Thucydides seems to claim a seriousness which he feels his predecessor lacked, and the fact that Herodotus was followed by frauds such as Ctesias of Cnidus<90> while Thucydides was followed by serious historians such as Xenophon, Sallust, and Procopius, did little to help the father of History's reputation.<91>

After Alexander the Great's conquests opened up the East, countries such as Egypt and Persia were suddenly much better known. Herodotus was indeed popular during the Hellenistic period, but he was popular because every two-bit intellectual went abroad with the intent of writing a pamphlet disproving some facet of the History.<92> The only one of these pamphlets that has survived with the text intact is Plutarch's On the Malignity of Herodotus. Plutarch's attacks, however, ring of the same right wing patriotism that can be seen in most xenophobic nation-states.<93> Herodotus praised things that went against the national character of the empire, and to make matters worse, "he wrote so well that people read him."<94>

The Renaissance took its views of Herodotus from the past, with the academic elite still holding him in disdain while the more common scholars enjoyed him as a great read. It is interesting to note that while there were forty-one versions of Thucydides' work in Europe between 1450 and 1700, forty-four versions of the inferior work of Herodotus have been found so far.<95> At some point during this period, Herodotus began to experience a resurgence in popularity. As though caught up in the rebirth of the Renaissance itself, Herodotus was again turned to as people once more turned to the orient as a place of wonder and excitement.

The nineteenth century allowed modern day scholars to examine Herodotus in a new light. As archaeologists spread out over Egypt, Persia and the rest of the Middle East, they turned up evidence that made it clear that Herodotus' "marvelous tales" were not fiction.<96> By the twentieth century, Herodotus had gained a healthy respect as a reporter, and as more and more of his accounts were backed up with archaeological evidence he grew in reputation as a researcher.<97>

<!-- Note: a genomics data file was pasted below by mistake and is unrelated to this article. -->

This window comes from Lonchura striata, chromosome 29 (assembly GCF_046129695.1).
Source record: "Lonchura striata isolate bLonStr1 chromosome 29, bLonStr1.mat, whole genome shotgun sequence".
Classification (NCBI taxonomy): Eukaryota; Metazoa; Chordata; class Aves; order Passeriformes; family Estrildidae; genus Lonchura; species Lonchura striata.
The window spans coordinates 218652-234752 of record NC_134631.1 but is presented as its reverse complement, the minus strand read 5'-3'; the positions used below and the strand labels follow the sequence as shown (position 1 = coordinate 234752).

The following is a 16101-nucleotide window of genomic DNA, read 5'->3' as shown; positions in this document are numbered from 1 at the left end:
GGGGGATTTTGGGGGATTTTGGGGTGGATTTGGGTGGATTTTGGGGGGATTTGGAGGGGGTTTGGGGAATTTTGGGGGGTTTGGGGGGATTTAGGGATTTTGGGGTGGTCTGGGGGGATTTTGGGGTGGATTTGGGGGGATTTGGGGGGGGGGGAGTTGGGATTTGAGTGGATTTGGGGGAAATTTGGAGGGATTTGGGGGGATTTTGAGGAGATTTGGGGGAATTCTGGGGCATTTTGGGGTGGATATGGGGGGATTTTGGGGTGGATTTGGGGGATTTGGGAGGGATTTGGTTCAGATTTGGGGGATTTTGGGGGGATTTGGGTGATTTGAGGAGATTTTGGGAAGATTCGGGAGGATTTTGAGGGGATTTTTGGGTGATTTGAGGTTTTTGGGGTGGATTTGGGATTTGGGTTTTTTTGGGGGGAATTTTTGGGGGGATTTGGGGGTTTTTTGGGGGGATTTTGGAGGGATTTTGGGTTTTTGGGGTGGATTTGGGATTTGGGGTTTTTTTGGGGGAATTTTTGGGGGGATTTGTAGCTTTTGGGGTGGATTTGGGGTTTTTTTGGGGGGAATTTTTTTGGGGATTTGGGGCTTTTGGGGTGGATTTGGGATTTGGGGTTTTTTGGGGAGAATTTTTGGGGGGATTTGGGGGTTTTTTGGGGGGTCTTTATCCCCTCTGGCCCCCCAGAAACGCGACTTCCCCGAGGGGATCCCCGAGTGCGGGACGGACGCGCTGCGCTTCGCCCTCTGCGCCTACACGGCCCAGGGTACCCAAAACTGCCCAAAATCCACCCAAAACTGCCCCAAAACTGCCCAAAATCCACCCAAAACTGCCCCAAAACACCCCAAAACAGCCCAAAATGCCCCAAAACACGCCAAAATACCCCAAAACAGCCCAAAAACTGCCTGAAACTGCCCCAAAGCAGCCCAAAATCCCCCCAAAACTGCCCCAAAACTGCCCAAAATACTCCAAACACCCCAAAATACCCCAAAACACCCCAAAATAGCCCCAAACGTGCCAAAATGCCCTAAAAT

The historian from Halikarnassos set out with a simple goal in mind. He wanted to preserve the events of men so that they would not fade from the tapestry of history. It is ironic that through the centuries, all that Herodotus sought to preserve was nearly lost simply because he sought to preserve it. Surviving attacks from contemporaries and would be critics, Herodotus ultimately succeeded in his goal-- He delivered his message to the present day, where modern science and history have been able to prove him correct.

Herodotus-- Father of History and Father of Lies-- What will the future think of him? If success is judged by the completion of stated goals, then truly, Herodotus succeeded with his History. In any event, when one takes into consideration the struggles Herodotus and his marvelous tale endured both before and after his death, there can be no doubt that he has earned his place at the vanguard of history.

 

 

Notes

1 J.A.S. Evans Herodotus. Boston, Twayne Publishers, 1982. 1.

2 Quoted in Evans, 2.

3 K.H. Waters. Herodotos the Historian: His Problems, Methods, and Originality. Norman: University of Oklahoma Press, 1985. Introduction.

4 Evans, 3.

5 Herodotus, History Translated by David Grene. Chicago: University of Chicago Press, 1987. ix.102 All future reference are from this work with book number first, paragraph number second.

6 Leonard Whibley. Introduction to The Famous Hystory of Herodotus New York: AMS Press, 1967.

7 R.P. Lister. The Travels of Herodotus. New York: Gordon & Ceremonesi, 1979. 28.

8 Lister, 29.

9 Lister, 35.

10 Lister, 37.

11 Lister, 38.

12 The Cynetes are an as yet unidentified people, who are said to have lived west of the Celts. If they existed, they may have dwelled in Spain.

13 Lister, 46.

14 Lister, 46.

15 Herodotus uncovered a legend which said that the original inhabitants of Scythia were a people called the Cimmerians. He postulated that the Scythians had originally dwelt further east and invaded the Cimmerian homelands. In fact, we know today that the Scythians were forced out central Russia by predecessors of the Huns, who were forced out of China somewhere between 827 and 781 BC, and in turn, pushed the Cimmerians out of Scythia some time after that.

16 Lister, 49-51.

17 Most of the peoples that Herodotus describes as neighbors of the Scythians engaged in the ritual sacrifice of all foreigners they captured in their lands. Greek merchants warned that if a ship crashed near their shores, all aboard could expect to be sacrificed to the Scythian version of Artemis.

18 Lister, 57-9.

19 Lister, 67.

20 John Hart. Herodotus and Greek History. New York: St. Martin’s Press, 1982. 163.

21 Herodotus has been called the "Father of History" since ancient times. For almost as long, detractors have referred to him as "Father of Lies."

22 Lister, 83.

23 Evans, 7.

24 The order and dates of his second and third major expeditions, to Babylon and Egypt, are indeterminable from direct evidence. Based on internal evidence and occasional statements made by Herodotus it is generally believed that they voyage to Babylon came first.